Jack and Jill

DESCRIPTION: "Jack and Jill went up the hill To fetch a pail of water. Jack fell down and broke his crown, And Jill came tumbling after." "Up Jack got, and home did trot, As fast as he could caper, He went to bed to mend his head, With vinegar and brown paper."
AUTHOR: unknown
EARLIEST DATE: c. 1767 (Newbery)
KEYWORDS: injury
REFERENCES (6 citations):
Opie-Oxford2 254, "Jack and Jill went up the hill" (1 text)
Baring-Gould-MotherGoose #48, pp. 58-59, "(Jack and Gill)"; also a reproduction of a chapbook edition of c. 1820 facing p. 58
Jack, p. 86, "Jack and Jill" (1 text)
Dolby, p. 68, "Jack and Jill" (1 text)
ADDITIONAL: Sabine Baring-Gould, _Curious Myths of the Middle Ages_, "New Edition," 1894 (references are to the 2005 Dover paperback reprint), pp. 112-113, "(Jack and Jill)" (1 short text)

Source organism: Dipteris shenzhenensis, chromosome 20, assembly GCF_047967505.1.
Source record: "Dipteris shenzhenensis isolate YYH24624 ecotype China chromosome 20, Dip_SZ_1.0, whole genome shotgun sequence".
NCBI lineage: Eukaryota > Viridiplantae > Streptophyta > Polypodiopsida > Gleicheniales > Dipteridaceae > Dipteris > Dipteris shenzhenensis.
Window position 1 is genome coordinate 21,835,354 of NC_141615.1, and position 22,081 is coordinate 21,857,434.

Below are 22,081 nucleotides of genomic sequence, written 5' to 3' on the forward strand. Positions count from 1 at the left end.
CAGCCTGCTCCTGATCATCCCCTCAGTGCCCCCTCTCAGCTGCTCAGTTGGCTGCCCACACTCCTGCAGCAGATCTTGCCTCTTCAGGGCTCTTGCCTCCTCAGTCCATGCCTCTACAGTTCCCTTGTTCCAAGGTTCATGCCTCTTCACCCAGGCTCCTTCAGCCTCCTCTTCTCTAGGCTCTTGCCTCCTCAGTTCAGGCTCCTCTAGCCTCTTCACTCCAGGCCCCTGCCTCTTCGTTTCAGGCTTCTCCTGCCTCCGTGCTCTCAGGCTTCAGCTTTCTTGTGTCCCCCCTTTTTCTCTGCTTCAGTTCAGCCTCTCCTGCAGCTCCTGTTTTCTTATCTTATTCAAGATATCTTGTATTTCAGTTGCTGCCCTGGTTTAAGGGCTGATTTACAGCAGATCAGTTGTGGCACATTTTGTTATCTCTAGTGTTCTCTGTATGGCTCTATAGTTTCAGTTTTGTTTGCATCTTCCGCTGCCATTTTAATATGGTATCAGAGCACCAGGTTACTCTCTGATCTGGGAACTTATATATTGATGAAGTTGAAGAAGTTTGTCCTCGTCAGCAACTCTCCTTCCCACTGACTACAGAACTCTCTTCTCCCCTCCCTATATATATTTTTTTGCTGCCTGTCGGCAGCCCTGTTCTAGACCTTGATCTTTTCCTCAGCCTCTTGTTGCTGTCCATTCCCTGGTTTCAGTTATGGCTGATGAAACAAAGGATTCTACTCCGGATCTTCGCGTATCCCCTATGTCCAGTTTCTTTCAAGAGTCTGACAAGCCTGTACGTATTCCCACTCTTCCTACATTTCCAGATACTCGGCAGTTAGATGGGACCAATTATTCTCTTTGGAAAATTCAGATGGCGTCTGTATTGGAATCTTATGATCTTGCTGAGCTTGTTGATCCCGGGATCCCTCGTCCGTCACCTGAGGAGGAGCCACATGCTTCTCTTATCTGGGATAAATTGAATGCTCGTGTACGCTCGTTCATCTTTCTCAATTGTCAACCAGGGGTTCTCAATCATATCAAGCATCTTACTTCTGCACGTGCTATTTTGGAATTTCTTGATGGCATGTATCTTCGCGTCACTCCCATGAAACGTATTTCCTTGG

Henry Randall Waite, _Carmina Collegensia: A Complete Collection of the Songs of the American Colleges_ first edition 1868, expanded edition, Oliver Ditson, 1876, pp. 30-31, "Jack and Gill" (a combination of "Jack and Jill," "Old Mother Hubbard," and "Mother, May I Go to Swim," with a "Never Get Drunk" chorus)

Roud #10266
NOTES [93 words]: In line with her standard attempts to make mountains out of nursery rhymes, Katherine Elwes Thomas thought that this song was about Cardinal Thomas Wolsey (d. 1530). Baring-Gould referred it back to the Scandinavian Eddas, with Hjuki and Bil being children with a pole and bucket who were placed in the sky. Jack reports a story that it's about the execution of Louix XVI and Marie Antoinette (which has the disadvantage of having taken place after Newberry published the piece!). Evidently it isn't just Republican Presidents who live in fantasy worlds. - RBW
Last updated in version 3.8
File: BGMG058

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